Legislature on Spring Break
The Legislature will be on break from April 9-17.
House Higher Education Bill passed off House Floor
On Tuesday, House members heard the Higher Education Omnibus Bill (HF2477/ SF2214*)
“I think we have a good bill with various initiatives that help students,” said Rep. Bud Nornes (R-Fergus Falls) who chairs the House Higher Education and Career Readiness Committee. “We’re doing the best we can with what we have to deal with.” Affordability, accountability, and accessibility for post-secondary education was the committee’s focus.
“I couldn’t be more proud of this bill and what it contains,” said Rep. Nick Zerwas (R-Elk River).
However, not all lawmakers were as optimistic.
“This is a bill that tries to address many things,” said Rep. Gene Pelowski Jr. (DFL-Winona). “Unfortunately it does none of them well.”
“Does it have everything? No. But we need to recognize it’s about choices,” Rep. Barb Haley (R-Red Wing) said. “I encourage people to look at the positives.”
In total, higher education spending would reach $3.22 billion from the General Fund in the 2018-19 biennium, an increase of $149.5 million from the current two-year total.
Minnesota State would receive $1.4 billion over the period, an increase of $42 million in Fiscal Year 2018 and $51 million in Fiscal Year 2019, of which $10 million is targeted to upgrade ISRS – the enterprise technology platform for all colleges and universities.
Laura King, chief financial officer for Minnesota State, previously noted the bill contains roughly half of the $178 million in new biennial funding requested. “If this bill becomes law, our campuses will have significant financial pressure,” she said.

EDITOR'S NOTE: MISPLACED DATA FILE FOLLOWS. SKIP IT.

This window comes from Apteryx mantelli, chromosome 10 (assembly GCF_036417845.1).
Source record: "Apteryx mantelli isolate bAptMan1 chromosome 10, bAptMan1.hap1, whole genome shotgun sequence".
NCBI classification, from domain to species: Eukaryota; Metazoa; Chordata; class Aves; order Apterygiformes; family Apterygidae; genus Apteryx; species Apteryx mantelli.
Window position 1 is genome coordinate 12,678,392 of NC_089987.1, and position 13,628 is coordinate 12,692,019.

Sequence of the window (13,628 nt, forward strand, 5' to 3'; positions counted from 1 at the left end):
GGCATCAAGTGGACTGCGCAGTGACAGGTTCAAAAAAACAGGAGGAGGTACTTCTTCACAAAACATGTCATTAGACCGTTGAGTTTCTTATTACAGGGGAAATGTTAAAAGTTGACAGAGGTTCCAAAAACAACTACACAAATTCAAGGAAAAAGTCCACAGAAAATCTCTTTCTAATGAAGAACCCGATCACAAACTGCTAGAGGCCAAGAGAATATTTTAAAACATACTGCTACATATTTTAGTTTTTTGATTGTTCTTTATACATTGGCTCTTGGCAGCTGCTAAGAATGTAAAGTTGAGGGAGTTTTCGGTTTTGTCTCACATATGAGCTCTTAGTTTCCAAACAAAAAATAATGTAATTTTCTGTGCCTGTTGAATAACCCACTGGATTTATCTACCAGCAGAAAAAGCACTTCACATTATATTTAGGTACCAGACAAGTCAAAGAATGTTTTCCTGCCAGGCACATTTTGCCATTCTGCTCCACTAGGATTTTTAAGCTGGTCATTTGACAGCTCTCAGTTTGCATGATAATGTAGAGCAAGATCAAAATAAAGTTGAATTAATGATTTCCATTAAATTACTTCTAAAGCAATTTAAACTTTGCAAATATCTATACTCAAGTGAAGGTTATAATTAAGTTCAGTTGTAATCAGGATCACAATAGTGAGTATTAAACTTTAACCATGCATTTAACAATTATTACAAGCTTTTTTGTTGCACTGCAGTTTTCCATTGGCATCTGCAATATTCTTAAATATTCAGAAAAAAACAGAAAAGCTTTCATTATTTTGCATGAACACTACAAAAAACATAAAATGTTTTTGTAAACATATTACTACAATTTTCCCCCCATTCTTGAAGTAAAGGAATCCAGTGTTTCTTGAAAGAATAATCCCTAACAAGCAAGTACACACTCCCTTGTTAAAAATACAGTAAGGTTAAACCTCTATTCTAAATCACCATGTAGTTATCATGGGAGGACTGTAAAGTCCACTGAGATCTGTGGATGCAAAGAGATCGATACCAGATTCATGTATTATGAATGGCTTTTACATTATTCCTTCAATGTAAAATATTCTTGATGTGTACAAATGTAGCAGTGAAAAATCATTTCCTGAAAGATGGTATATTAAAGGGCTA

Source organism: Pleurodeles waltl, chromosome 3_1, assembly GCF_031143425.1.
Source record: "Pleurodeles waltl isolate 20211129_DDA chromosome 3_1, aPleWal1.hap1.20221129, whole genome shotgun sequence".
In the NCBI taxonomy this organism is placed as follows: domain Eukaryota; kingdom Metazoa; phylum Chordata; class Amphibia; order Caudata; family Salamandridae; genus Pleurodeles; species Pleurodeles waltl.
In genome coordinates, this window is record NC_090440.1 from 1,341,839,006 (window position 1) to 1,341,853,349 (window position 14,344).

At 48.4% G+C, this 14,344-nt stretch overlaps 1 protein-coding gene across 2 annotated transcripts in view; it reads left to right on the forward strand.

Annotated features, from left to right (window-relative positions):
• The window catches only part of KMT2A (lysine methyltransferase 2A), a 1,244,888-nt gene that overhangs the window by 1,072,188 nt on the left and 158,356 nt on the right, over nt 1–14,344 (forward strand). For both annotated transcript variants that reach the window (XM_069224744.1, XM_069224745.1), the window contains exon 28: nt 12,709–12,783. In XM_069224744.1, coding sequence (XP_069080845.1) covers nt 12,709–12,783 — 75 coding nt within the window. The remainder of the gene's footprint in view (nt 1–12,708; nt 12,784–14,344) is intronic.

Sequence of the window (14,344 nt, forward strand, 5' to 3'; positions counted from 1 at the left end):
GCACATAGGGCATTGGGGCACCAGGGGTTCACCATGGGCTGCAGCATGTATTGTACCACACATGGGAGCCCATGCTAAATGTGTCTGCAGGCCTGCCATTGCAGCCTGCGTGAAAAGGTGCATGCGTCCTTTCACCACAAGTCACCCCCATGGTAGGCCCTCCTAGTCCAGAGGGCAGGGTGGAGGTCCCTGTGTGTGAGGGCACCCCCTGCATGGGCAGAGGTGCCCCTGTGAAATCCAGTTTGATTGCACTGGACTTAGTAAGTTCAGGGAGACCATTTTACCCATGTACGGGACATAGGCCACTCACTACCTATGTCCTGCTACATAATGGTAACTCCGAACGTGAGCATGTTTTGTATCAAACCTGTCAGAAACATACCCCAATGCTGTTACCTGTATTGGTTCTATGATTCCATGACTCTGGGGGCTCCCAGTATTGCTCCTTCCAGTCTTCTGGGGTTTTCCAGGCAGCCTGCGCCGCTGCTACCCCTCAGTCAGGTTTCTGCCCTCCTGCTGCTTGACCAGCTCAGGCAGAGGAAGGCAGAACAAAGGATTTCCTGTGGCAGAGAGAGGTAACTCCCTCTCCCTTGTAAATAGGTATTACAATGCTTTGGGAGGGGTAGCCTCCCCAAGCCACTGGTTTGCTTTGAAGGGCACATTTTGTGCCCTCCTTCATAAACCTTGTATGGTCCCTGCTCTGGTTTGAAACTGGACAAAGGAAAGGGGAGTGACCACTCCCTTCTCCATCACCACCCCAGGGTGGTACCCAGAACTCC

A policy provision in the bill would require two-year colleges in the Minnesota State system to freeze tuition at the 2017-18 academic year rate in the second year of the biennium. There is no language on tuition at the state universities for the 2017-2018 academic year but tuition would be frozen for the 2018-2019 academic year.
The University of Minnesota would receive $1.2 billion over the biennium, an increase of $10 million and $12 million in the respective fiscal years. The university’s original budget request was an increase of $147.2 million over the biennium.
An amendment successfully offered by Rep. Glenn Gruenhagen (R-Glencoe) would encourage the University of Minnesota to adopt tuition rate schedule close to the median of other Big Ten universities. Due to the university’s constitutional autonomy, the state cannot require it to adhere to the potential change.
An amendment unsuccessfully offered by Rep. Debra Hilstrom (DFL-Brooklyn Center) would have required an institution that has been charged with fraud or false advertising to be revoked of its degree program. The current proposal allows the Office of Higher Education discretion on a per-case basis. The amendment failed 75-53.
When legislators return from the Passover/Easter break, conference committee members will be announced and work to reconcile the House and Senate bills will begin.
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